First, such individuals need to think about the types of assets they would like to pass down to their future generations, as well as estate equalisation. Estate equalisation is the process by which HNW individuals can ensure the equal passing of their wealth to the next generation. For instance, if the HNW individual owns a business that is managed by some of his heirs but not others, a properly crafted universal life insurance could help the individual satisfy his inheritance obligations to his heirs equally without having to liquidate the business. Second, HNW individuals should seek a trusted adviser who can help to guide them on their wealth planning journey. Finally, they should also assess the value of their businesses and personal investments regularly to manage liability risks. As affluence grows in Asia, Sun Life notes that there has been a growing trend of HNW individuals setting up family offices to manage family wealth. In such cases, insurance could be used as an instrument for wealth planning, which would offer greater coverage and protection.
How Sun Life can meet HNW individuals’ needs
While Sun Life has been a relatively new entrant to the Singapore market, the company is confident that its balanced team, which comprises experts with both local and international experience, can work together to meet the needs of its distributors and clients here. Sun Life Singapore chief executive Belinda Au says that since the company launched its flagship Future-S product in April last year, it has received over 400 applications with premiums estimated to be worth more than US$1 billion by the end of last year.
“Into 2022, our number of applications has been very positive and we aim to better serve the insurance needs of more HNW individuals through our close partnership with the broker agencies and private banks,” she says.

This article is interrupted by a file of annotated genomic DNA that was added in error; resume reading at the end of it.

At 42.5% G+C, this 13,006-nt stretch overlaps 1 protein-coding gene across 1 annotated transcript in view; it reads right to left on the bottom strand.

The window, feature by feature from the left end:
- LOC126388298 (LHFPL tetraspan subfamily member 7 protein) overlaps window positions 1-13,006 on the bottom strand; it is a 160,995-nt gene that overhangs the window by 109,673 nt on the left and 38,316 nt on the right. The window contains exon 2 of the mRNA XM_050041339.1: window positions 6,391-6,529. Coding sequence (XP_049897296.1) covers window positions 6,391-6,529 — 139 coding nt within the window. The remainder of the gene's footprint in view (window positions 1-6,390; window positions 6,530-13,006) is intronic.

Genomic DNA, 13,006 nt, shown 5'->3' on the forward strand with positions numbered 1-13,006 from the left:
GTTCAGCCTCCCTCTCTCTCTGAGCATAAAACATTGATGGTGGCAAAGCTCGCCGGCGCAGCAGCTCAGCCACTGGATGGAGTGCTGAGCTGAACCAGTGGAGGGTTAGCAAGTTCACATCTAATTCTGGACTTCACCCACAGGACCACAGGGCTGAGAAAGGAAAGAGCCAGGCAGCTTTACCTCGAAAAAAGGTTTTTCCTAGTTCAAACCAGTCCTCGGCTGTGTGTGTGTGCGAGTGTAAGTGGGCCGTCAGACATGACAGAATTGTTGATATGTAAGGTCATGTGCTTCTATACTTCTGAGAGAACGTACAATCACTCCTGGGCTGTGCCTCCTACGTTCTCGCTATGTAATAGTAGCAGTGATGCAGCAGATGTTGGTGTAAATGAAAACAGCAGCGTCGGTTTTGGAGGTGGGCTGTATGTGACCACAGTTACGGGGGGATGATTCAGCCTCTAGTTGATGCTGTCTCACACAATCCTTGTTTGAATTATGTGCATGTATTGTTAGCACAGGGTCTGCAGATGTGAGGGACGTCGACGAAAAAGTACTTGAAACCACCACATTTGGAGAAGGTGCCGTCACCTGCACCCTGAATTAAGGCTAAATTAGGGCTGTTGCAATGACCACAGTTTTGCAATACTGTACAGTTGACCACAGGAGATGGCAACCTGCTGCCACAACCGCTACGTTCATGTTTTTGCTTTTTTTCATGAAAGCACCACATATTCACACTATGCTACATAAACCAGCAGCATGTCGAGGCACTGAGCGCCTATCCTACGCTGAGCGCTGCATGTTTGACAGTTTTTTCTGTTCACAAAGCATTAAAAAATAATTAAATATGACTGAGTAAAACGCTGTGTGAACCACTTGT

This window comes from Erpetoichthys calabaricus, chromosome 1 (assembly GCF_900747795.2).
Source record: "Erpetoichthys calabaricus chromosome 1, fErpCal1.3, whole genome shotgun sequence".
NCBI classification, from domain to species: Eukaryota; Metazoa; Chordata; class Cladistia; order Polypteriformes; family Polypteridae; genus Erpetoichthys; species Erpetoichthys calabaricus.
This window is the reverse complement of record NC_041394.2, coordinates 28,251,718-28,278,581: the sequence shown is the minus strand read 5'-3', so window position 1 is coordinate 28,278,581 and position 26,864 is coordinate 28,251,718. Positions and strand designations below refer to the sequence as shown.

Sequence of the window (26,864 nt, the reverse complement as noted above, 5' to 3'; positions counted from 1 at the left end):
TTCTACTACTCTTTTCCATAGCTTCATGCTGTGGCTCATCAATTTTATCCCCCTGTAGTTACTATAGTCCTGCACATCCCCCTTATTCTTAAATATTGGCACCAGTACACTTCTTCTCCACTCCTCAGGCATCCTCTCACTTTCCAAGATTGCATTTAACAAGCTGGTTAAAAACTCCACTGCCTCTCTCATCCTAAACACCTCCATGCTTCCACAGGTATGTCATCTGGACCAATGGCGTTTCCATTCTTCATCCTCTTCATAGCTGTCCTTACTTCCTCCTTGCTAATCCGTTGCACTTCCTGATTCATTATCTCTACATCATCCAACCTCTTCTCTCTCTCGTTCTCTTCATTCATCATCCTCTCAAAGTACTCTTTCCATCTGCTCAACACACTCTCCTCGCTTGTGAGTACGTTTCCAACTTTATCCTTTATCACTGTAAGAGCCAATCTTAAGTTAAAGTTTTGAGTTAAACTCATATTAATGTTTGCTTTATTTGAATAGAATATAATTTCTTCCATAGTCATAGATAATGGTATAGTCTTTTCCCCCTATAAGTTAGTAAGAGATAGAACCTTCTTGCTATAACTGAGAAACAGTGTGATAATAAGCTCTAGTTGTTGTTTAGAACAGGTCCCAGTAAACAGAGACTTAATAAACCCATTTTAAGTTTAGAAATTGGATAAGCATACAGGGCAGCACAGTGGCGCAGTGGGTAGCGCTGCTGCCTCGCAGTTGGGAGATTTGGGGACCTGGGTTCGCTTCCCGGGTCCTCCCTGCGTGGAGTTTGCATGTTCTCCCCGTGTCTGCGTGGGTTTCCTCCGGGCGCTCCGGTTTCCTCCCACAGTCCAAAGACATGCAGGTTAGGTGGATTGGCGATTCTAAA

The Future-S product has benefits such as flexibility in payment terms, high guaranteed cash value of 85 per cent as well as death benefit and cash value growth through additions that can be layered on top of the whole life plan. The company has also moved to adapt its offerings to local demand. After the company first launched its Future-S plan, it began receiving feedback that clients preferred a lower guarantee, lower premium plan as some clients here may already have bought similar legacy insurance plans from other companies. As a result, such clients were more willing to trade off lower guaranteed death benefits for lower premium amounts. “Taking the feedback into consideration, we revised our Future-S insurance plan to introduce an additional new third guaranteed death benefit option, ‘NextGen’, to cater to the needs of our clients,” Wei says.
This additional option provides an additional layer of guaranteed death coverage that goes beyond the original sum assured for policyholders until they turn 85. The sum assured will then be determined by the amount of coverage selected when the policy is crafted. NextGen’s guaranteed cash value could also rise up to 100 per cent of premiums paid.
Rising interest rates
As inflation rates continue to rise and central banks around the world begin to raise interest rates, Sun Life says that it will continue to take a prudent approach to product development to ensure that its insurance products are sustainable in both high and low interest rate environments. “We often think of interest rates as one dimensional, but we need to consider changes throughout the entire yield curve. As an insurer, we keep a keen eye on various risks including changes in the shape of the yield curve,” Sun Life Singapore’s chief actuary Benjamin Root says. When yield curves are steep and upward slowing, it may be attractive for HNW individuals to borrow at short-term rates to fund long-term investments in their insurance policies. But this may not be the case if short-term borrowing rates increase, especially if longer term rates do not follow.
“We will need to consider this in our product design to ensure that the value proposition to clients is still attractive in such an environment and to consider ways to better serve our clients in such an environment,” Au says. Furthermore, while inflation rates are difficult to predict in the long run, Root says that the company would continue to meet clients’ needs in mitigating rising expenses without taking on unnecessary or short-sighted risk. Notably, inflation rates hit an all-time high of almost 24 per cent in June 1920. Back then, Sun Life already had 55 years of experience under its belt.
“As a reputable financial organisation with over 150 years of operation globally, Sun Life is well positioned to navigate through various market cycles and design insurance products sustainably into the future,” Au says.